Jobless claims paint a much grimmer picture than other pieces of economic data. So, the Fed (and other central banks) will remain dovish for years, which should support gold prices.
More and more economic reports show the beginning of the economic recovery in the U.S. Following the retail sales earlier last week, the Philly Fed Manufacturing Index turned from negative 43.1 in May to positive 27.5 in June, the first positive reading since February. And the Leading Economic Index rose 2.8 percent in May, after a record plunge in the two prior months.
However, the initial jobless claims paint a much grimmer picture. They amounted to 1.5 million in the week from June 6 to June 13, as the chart below shows. While the number of Americans who applied for unemployment benefits has been systematically declining since late March, the number of people who applied for receiving jobless benefits barely fell from 1.56 million in the previous week.
Indeed, although initial claims are slowly falling back toward a pre-pandemic normal level, it is taking an agonizingly long time. Despite the surprisingly positive May nonfarm payrolls , the initial claims suggest that there is no quick recovery in the U.S. labor market.
The continuing claims, which count the number of people who have already filed for initial claims and who have experienced a week of unemployment, and then filed a continued claim for benefits for that week of unemployment, also show a frustratingly slow rebound in the U.S. employment. As one can see in the chart below, the number peaked at nearly 25 million in May, barely declining to 20.5 last week.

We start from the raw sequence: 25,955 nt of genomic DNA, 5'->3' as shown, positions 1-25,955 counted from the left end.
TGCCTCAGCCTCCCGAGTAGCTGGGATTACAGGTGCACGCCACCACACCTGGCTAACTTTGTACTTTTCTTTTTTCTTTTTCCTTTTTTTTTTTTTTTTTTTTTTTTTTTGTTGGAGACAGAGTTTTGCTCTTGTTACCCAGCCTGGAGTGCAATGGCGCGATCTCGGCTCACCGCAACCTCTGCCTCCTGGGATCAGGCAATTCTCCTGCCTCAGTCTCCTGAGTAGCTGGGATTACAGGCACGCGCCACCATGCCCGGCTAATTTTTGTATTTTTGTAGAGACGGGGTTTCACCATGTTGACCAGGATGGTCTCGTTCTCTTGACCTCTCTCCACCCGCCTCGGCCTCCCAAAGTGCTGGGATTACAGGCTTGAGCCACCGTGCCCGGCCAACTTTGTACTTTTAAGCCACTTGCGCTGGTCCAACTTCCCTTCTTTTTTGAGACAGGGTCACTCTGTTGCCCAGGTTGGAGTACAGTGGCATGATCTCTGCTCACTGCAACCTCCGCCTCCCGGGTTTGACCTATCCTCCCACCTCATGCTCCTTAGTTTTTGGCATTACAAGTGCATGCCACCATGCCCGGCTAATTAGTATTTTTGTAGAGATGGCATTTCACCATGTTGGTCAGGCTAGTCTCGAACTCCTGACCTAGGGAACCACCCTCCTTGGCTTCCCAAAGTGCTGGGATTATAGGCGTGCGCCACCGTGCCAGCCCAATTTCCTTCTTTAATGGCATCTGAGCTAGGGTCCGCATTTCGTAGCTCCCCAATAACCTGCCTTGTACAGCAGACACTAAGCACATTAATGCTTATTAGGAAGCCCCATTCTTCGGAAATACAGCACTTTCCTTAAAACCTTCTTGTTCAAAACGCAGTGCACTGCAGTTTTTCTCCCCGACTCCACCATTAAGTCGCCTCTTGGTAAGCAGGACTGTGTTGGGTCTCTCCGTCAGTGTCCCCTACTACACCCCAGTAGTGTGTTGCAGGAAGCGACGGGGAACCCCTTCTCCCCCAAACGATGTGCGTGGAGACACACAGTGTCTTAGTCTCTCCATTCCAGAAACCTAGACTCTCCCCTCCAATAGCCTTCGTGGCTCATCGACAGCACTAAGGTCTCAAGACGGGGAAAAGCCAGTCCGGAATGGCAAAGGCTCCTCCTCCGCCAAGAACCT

The potential explanation is that there is the second wave of layoffs, which keeps the number elevated, hampering the pace of economic recovery. Hence, investors should take with a pinch of salt the unemployment rate having fallen to 13.3 percent in May to reflect the true state of the U.S. labor market. Reality is much worse – which is actually good news for the gold market.
Central Banks and Gold
On Wednesday, Powell testified for the second straight day to Congress. He reiterated his previously stated views – in particular, Powell reemphasized that the Fed will not hike interest rates for years: “We’re thinking that this economy is going to need support from monetary policy for an extended period of time,” he said.
It seems that the American central bankers are not worried about the potential inflation at all. In a recent speech at the Foreign Policy Association in New York, Richard Clarida, Fed Vice Chair, said that the coronavirus crisis will be disinflationary, not inflationary:
while the COVID-19 shock is disrupting both aggregate demand and supply, the net effect, I believe, will be for aggregate demand to decline relative to aggregate supply, both in the near term and over the medium term. If so, downward pressure on PCE (personal consumption expenditures) inflation, which was already running somewhat below our 2 percent objective when the downturn began in March, will continue.
Given Clarida’s prominence, it seems that the Fed will be indeed very dovish for years, which should support the gold prices.
But not only the Fed. In June, the ECB expanded its emergency program in size and duration. The Pandemic Emergency Purchase Program will be increased by €600 billion to a total of €1,350 billion and it will be extended until at least the end of June 2021. Similarly, the Bank of Japan increased the nominal size of its aid for businesses struggling because of the pandemic from about $700 billion to $1 trillion.
Implications for Gold
What does it all mean for the gold market? The low inflation and still very harsh situation in the U.S. labor market imply that the Fed will remain very accommodative for years to come. The same applies to the Bank of Japan and the ECB. The rising central banks’ balance sheets and the ZIRP should support gold prices. However, the flush of liquidity may also boost risky assets, while the dovish ECB’s monetary policy could weaken the euro and gold against the U.S. dollar.